by Jonathan Coulton
First you should understand that while you will be saving money on commissions that would otherwise go to CD Baby, iTunes, Snocap, etc., you will still have to pay commissions to someone. Paypal will take a cut, as will some of the third parties that host your files and/or handle the delivery. So it’s important that you choose your options carefully to maximize your profit (remember when it was just about the music?).
Basically you need three pieces to make this work:
1) a website
2) a way of accepting payments
3) a way to store and deliver the files when they are purchased
If you don’t already have a website, that’s obviously the first step. Hostbaby (www.hostbaby.com) is a terrific choice for musicians – for $20/month you get unlimited bandwidth and great tech support, plus a lot of musician-friendly extras. Of course there are plenty of other options that I won’t get into here. The important thing is that you have the ability to create and edit web pages on your site, and depending on how fancy you want to get you might also want the ability to access a database like mysql. It’s fine to have a MySpace page, but that probably doesn’t give you the amount of control you’ll need to make your store look good and work well.
If you’re not already equipped to accept credit card payments online, you’ll need to choose a third party to handle this for you. Paypal (www.paypal.com) is a pretty common option here, a lot of people already have Paypal accounts from buying things on Ebay (and if they don’t, Paypal will also accept credit cards). You do have to be careful though: if you’re selling individual songs for a dollar, the standard paypal commission can really eat into profits. In addition to a standard Paypal account for large purchases, you’ll most likely want to set up a Micropayments account as well, which has a commission structure that takes a much smaller slice when the total amount is less than $12 or so.
Google Checkout (http://checkout.google.com) is another option, currently not taking ANY commission at all through the end of 2007. There are many others, but I’m mainly familiar with these two. Whatever you choose, make sure you minimize commissions while still making it as easy as possible for people to buy, and usually there’s no reason why you can’t make lots of options available. Keep the buying experience as un-clicky as possible – the moment someone has to set up a new account with a new service, you’ve made it that much more likely that they’re going to change their minds.
And don’t forget, at some point you may want to actually hold all this money in your hands so that you can use it to buy things. As the money flows into Paypal or Google Checkout or wherever, you’ll want to think about how you’re going to get it into your regular bank account. Internet banks are great for this – they have minimal transaction fees (if any), and you can quickly and easily set up accounts, transfer money around, and generally keep track of things without leaving your house. Plus their interest rates are usually much better than a standard brick and mortar bank.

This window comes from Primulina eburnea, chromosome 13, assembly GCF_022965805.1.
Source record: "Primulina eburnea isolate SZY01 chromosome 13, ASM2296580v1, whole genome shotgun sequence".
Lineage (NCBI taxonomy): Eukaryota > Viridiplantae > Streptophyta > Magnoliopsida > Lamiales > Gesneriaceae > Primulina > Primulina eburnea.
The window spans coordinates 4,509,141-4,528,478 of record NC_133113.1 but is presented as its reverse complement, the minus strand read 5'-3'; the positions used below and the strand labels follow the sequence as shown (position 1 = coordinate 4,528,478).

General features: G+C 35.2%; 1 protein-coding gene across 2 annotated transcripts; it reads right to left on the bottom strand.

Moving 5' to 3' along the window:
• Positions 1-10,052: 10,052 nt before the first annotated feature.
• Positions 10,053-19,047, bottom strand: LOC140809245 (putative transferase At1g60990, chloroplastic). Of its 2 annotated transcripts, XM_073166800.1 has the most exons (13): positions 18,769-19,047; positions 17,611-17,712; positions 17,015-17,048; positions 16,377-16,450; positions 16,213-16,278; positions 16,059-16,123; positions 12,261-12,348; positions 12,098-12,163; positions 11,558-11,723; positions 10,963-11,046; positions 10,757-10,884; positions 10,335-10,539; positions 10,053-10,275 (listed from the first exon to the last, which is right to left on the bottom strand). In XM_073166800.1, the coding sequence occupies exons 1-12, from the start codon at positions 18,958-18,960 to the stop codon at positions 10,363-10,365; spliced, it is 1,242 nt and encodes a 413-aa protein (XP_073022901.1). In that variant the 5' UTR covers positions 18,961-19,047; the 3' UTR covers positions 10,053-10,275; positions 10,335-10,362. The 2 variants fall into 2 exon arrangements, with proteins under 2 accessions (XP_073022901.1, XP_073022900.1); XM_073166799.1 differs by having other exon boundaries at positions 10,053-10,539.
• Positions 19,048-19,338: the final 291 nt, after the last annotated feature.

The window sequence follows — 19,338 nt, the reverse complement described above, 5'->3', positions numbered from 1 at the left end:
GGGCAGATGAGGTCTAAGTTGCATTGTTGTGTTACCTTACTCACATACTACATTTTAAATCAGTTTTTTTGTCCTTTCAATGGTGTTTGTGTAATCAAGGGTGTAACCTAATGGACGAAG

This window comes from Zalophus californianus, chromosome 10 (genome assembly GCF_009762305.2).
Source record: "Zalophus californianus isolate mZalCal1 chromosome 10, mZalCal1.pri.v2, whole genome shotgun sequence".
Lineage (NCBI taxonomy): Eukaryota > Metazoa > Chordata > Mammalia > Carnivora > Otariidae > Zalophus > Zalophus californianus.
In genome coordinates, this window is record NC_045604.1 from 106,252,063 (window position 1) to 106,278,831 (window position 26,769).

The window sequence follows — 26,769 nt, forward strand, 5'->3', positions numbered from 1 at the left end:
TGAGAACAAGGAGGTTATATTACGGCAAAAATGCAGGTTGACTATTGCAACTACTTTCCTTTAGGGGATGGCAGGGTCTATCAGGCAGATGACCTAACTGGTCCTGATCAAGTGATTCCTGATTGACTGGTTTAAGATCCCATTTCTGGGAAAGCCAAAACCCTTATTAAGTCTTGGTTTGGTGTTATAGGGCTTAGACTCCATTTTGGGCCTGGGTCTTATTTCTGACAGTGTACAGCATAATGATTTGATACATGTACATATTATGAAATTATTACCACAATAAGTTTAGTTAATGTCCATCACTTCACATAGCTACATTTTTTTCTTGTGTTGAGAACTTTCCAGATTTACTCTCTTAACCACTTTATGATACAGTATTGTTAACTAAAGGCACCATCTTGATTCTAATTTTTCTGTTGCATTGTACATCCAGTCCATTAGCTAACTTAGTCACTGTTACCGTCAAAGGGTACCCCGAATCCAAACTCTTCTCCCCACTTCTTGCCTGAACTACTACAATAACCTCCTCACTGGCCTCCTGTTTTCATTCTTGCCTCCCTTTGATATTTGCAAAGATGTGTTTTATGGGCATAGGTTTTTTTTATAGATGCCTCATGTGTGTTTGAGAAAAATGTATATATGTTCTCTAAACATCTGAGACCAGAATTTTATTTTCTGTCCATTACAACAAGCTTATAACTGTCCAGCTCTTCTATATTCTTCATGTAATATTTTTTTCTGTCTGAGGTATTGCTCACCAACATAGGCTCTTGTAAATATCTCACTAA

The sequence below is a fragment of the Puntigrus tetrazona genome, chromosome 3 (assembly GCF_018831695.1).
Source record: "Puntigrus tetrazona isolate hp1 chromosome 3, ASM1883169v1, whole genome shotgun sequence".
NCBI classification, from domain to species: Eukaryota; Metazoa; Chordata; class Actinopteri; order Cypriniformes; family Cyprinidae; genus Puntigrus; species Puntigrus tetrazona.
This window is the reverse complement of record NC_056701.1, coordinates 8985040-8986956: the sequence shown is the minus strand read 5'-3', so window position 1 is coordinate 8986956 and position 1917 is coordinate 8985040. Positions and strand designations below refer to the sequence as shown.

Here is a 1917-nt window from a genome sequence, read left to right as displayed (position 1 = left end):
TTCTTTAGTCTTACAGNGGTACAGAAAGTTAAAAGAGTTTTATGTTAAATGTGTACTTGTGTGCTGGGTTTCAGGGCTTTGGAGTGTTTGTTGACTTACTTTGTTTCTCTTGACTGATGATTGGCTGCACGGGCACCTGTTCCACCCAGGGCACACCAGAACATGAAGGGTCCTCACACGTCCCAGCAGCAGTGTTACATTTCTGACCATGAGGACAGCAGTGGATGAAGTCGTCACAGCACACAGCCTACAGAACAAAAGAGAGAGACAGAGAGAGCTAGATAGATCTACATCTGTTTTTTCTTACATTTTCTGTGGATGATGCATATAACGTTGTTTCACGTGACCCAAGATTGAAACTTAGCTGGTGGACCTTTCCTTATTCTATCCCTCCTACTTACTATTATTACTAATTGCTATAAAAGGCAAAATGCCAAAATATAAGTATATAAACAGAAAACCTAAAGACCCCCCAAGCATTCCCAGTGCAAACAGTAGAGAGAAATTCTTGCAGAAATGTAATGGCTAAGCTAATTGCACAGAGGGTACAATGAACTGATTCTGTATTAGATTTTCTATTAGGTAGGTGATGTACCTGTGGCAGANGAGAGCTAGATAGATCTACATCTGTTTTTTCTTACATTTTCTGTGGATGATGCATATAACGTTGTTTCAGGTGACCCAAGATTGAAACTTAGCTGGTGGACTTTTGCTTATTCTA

The final piece is the tricky one – someone needs to connect the payment with the product, and make sure that everyone who pays a dollar gets an mp3 (in exchange for a small fee of course). With most services you can create an account, upload a file, create a product, and copy and paste a “Buy” link to your website in a couple of minutes. They’ll coordinate the monetary transaction with the online payment service, and if everything comes through OK, email a download link to the buyer. There are a few options here as well depending on how much flexibility you need and how much work you want to do.
Payloadz (www.payloadz.com) has a tiered pricing structure, so the actual percentage they take changes depending on how much you sell in a month. They will host the files for you, but you can also keep the files on your site if you don’t care about people using your bandwidth when they download their purchase from you (did I mention HostBaby has unlimited bandwidth?). If you’re using Paypal, they’ll seamlessly switch between your Micropayments account and your regular account depending on the total purchase price to minimize the commission. They also support Google Checkout and some other options.
There’s also E-Junkie (www.e-junkie.com) with which I’m just getting acquainted now, but it seems to be pretty much the same service with a smaller commission. They also support Paypal, Google Checkout and a number of other options, though at the time of this writing they don’t handle the Micropayments issue out of the box. (When I asked their support people about this they said that it was a feature they would manually add to my account, and in the future make it a feature for everyone – which is a pretty promising bit of customer support action.)
Those are the basics – you can check out the options and pick the ones that make the most sense to you. I’m currently using Payloadz with Paypal and Google Checkout, hosting my own files, previewing with PlayTagger, and dumping the many millions of dollars that I make every day into a few different ING accounts, downloading everything into Quicken so I can keep track of it all. But I’m also in the process of thinking pretty seriously about switching to e-junkie. From what I can tell their commissions are much smaller and the service seems to be about the same. That’s the nice thing about all this stuff – it’s pretty easy to get started with any of these options, so you can try everything and stick with the stuff that works.
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